Paris, France. (Don here) Continuing my pursuit of Paris public gardens during the peak flowering season, I spent the afternoon strolling around the Jardin du Luxembourg. First laid out in the early 17th century to accompany the new Luxembourg Palace (now the home of the French Senate), the garden was opened to the public after the Revolution.
Following the formal plan seen at the Tuileries, the garden features vast open spaces, long allées of shaped trees and hedges, pools with fountains, weedless lawns and meticulously groomed gravel areas. There’s a band stand that today featured a large “symphonic band,” meaning a large ensemble of wind instruments with many reed instruments like clarinets taking the place of string instruments. The band played rather somber classical music instead of the type of upbeat marches or pop music you would expect on a Saturday afternoon in a public park. The French audience was enthralled.
While all the geometric patterns of sculpted hedges and trees and the allées offering great focused views of the palace and surrounding Paris scenes were spectacular in their intent, I was searching out flowering wonders like I had seen yesterday at the Jardin de Bagatelle. I knew that the Luxembourg garden had a rose garden. But it wasn’t shown on the garden map and everyone I stopped to ask had no idea where it was — and that included park employees. Finally I stumbled upon it.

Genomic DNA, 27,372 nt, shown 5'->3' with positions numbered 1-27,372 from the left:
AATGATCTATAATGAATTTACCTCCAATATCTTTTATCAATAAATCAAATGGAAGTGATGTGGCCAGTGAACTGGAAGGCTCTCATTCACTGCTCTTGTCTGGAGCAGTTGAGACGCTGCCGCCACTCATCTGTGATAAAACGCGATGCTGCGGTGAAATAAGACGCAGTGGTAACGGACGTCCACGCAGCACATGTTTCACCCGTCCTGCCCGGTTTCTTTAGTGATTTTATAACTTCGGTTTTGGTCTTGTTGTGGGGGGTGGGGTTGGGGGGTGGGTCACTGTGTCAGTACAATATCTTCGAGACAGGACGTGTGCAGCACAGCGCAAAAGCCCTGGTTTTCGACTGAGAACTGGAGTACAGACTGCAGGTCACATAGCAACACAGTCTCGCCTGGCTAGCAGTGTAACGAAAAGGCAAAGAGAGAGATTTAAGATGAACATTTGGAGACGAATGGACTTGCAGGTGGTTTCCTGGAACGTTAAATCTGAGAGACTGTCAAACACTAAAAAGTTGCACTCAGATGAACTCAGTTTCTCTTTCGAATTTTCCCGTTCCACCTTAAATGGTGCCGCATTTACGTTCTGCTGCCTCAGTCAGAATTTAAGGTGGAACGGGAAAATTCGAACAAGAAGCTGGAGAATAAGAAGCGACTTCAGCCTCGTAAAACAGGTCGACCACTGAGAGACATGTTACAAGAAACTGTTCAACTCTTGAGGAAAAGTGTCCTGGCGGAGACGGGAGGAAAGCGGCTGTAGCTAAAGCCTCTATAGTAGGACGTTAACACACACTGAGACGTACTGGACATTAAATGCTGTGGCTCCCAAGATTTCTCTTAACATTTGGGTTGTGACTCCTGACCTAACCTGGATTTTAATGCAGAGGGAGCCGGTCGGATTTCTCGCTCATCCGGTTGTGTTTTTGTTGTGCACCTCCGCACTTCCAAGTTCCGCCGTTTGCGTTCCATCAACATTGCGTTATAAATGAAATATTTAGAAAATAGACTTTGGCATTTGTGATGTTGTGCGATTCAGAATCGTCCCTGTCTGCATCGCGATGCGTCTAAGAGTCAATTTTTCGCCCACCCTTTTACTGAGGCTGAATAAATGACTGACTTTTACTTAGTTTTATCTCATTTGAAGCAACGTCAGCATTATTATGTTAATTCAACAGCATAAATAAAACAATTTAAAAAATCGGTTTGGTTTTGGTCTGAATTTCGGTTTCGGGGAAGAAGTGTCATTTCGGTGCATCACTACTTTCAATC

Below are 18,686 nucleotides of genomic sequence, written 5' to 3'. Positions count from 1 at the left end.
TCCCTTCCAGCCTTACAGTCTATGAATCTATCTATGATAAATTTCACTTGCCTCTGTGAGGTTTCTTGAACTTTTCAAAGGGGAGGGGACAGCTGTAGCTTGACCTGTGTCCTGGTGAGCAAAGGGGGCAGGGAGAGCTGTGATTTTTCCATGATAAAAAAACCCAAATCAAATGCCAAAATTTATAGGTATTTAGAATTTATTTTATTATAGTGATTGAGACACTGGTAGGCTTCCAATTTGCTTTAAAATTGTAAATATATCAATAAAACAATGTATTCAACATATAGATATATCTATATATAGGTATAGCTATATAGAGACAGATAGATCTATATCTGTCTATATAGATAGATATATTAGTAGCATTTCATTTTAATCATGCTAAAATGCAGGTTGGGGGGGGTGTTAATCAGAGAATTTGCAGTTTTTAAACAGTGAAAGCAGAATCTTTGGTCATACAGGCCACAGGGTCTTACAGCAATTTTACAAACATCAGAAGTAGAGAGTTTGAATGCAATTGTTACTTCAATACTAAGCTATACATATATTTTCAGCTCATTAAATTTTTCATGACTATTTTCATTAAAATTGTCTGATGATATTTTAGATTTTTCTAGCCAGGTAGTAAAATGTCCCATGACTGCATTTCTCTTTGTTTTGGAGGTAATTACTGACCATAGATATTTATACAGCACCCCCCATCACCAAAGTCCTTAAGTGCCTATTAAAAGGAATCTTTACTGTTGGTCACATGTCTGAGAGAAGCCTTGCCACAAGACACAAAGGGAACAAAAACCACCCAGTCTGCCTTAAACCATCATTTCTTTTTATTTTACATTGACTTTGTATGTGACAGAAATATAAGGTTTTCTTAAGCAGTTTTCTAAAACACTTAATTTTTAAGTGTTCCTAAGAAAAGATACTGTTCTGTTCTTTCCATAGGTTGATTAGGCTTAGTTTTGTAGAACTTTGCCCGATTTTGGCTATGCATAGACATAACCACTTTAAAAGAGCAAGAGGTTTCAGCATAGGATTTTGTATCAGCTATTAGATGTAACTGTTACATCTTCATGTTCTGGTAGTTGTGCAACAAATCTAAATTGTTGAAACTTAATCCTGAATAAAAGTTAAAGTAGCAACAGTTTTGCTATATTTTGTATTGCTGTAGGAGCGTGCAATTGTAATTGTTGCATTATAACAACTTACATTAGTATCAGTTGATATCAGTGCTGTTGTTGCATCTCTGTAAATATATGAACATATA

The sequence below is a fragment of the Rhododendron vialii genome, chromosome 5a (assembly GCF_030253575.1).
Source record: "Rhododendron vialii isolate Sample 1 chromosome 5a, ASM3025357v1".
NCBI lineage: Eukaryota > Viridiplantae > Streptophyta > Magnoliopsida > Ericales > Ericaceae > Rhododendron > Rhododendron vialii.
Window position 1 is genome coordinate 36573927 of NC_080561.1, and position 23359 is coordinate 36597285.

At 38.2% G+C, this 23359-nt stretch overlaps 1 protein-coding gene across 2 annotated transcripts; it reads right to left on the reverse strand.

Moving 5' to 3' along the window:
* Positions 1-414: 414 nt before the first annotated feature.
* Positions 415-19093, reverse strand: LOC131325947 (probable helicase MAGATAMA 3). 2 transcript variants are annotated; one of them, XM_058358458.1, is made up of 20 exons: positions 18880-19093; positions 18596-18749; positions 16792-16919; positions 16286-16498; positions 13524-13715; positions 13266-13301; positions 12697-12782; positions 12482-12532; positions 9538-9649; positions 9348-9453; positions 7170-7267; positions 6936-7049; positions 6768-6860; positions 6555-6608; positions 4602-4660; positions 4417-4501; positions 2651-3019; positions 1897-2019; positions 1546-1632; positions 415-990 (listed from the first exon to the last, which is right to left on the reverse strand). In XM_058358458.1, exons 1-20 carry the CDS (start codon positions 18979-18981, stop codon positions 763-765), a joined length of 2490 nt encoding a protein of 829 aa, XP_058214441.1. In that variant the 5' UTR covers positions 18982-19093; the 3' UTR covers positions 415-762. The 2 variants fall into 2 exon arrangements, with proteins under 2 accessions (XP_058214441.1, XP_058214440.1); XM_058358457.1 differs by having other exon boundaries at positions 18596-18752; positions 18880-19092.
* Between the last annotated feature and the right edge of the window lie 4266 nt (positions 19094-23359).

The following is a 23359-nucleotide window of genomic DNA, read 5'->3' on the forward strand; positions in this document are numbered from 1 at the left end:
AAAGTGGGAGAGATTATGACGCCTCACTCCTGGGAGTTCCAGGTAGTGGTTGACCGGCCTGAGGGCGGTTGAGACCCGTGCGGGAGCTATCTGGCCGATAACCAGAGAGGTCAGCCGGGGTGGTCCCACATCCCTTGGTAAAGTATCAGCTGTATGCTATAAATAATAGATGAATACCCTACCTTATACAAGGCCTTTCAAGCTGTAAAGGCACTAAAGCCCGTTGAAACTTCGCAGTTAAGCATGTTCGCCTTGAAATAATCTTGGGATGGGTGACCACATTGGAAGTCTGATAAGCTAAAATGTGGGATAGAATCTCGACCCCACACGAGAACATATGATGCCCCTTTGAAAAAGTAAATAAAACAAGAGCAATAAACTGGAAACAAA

The garden of the roses, however, features about eight climbing roses, albeit of old origin. The rest of this garden had been leveled years ago and turned into a children’s playground of different geometric levels surrounded by more of those closely clipped hedges that the French seem not to get enough of. There was a sign that said that the garden areas around the few roses that remain are going to be replanted in a “prairie” style. A modern nod, I guess, to the success of the landscape approach seen in New York’s High Line and many other places in the last few years.
The only other flower beds were found circling the bases of the many statues in the gardens. These plantings, however, are all annual bedding plants — like geraniums and begonias — all lined up like little soldiers in a specifically tight pattern
In the “wild” section of the garden, there were some spectacular mixed shrub borders, featuring mostly non-flowering shrubs (of various leaf colors, heights and leaf shapes) and mostly evergreen. But even here you wouldn’t consider these borders “wild.” They were rigidly controlled and sometimes had little borders of bedding plants or with small perfectly trimmed hedges protecting the viewer, it seemed, from the “wildness” of the shrubbery behind. This is when you really see the difference in approaches between the French and English concepts at work. Rigid order rules at the Luxembourg (and Tuileries) garden.
Yet this garden accommodates all sorts of leisure activities, from bocce courts to a marionette theater to tennis courts and picnic areas. I liked how some lawn areas are marked by signs inviting visitors to use them and other lawns are marked off limits. And the signs are honored.